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Computational design of an α-gliadin peptidase.

Gordon SR, Stanley EJ, Wolf S, Toland A, Wu SJ, Hadidi D, Mills JH, Baker D, Pultz IS, Siegel JB - J. Am. Chem. Soc. (2012)

Bottom Line: The ability to rationally modify enzymes to perform novel chemical transformations is essential for the rapid production of next-generation protein therapeutics.Here we describe the use of chemical principles to identify a naturally occurring acid-active peptidase, and the subsequent use of computational protein design tools to reengineer its specificity toward immunogenic elements found in gluten that are the proposed cause of celiac disease.The engineered enzyme exhibits a k(cat)/K(M) of 568 M(-1) s(-1), representing a 116-fold greater proteolytic activity for a model gluten tetrapeptide than the native template enzyme, as well as an over 800-fold switch in substrate specificity toward immunogenic portions of gluten peptides.

View Article: PubMed Central - PubMed

Affiliation: Department of Biochemistry, University of Washington, Seattle, Washington 98195, United States.

ABSTRACT
The ability to rationally modify enzymes to perform novel chemical transformations is essential for the rapid production of next-generation protein therapeutics. Here we describe the use of chemical principles to identify a naturally occurring acid-active peptidase, and the subsequent use of computational protein design tools to reengineer its specificity toward immunogenic elements found in gluten that are the proposed cause of celiac disease. The engineered enzyme exhibits a k(cat)/K(M) of 568 M(-1) s(-1), representing a 116-fold greater proteolytic activity for a model gluten tetrapeptide than the native template enzyme, as well as an over 800-fold switch in substrate specificity toward immunogenic portions of gluten peptides. The computationally engineered enzyme is resistant to proteolysis by digestive proteases and degrades over 95% of an immunogenic peptide implicated in celiac disease in under an hour. Thus, through identification of a natural enzyme with the pre-existing qualities relevant to an ultimate goal and redefinition of its substrate specificity using computational modeling, we were able to generate an enzyme with potential as a therapeutic for celiac disease.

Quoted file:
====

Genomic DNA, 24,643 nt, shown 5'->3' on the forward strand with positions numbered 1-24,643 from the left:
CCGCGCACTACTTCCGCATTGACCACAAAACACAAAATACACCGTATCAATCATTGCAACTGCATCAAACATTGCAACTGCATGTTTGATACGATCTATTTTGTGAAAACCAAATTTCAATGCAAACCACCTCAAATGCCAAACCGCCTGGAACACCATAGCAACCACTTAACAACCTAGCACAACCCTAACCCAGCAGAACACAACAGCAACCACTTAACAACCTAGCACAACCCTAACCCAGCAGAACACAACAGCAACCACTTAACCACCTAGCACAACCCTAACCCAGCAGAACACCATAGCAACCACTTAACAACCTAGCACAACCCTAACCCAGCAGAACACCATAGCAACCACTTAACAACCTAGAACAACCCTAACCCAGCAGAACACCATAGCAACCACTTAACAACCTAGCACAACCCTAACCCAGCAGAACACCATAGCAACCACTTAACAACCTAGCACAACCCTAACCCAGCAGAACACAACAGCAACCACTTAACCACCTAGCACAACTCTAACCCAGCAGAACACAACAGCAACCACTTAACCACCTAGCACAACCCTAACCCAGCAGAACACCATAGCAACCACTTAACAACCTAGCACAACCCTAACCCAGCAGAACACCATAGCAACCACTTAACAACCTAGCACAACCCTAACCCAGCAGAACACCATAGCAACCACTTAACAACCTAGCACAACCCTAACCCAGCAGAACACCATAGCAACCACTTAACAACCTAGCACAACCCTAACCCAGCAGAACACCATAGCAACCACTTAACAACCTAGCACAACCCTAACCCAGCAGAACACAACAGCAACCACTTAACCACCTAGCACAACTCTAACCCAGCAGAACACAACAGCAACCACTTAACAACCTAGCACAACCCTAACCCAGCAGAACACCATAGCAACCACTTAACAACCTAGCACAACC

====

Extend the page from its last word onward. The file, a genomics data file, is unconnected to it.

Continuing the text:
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Related in: MedlinePlus

Immunogenicα9-gliadin peptide degradation by KumaMax. (A)Reaction chromatograms measuring the abundance of the M + H ion ofthe parent α9-gliadin peptide after 50 min of incubation withno enzyme (gray), SC PEP (gold), or KumaMax (purple). (B) The fractionof α9-gliadin peptide remaining in the presence of KumaMax asa function of incubation time at pH 4. The curve is a sample exponentialfitting. The R2 value was 0.97.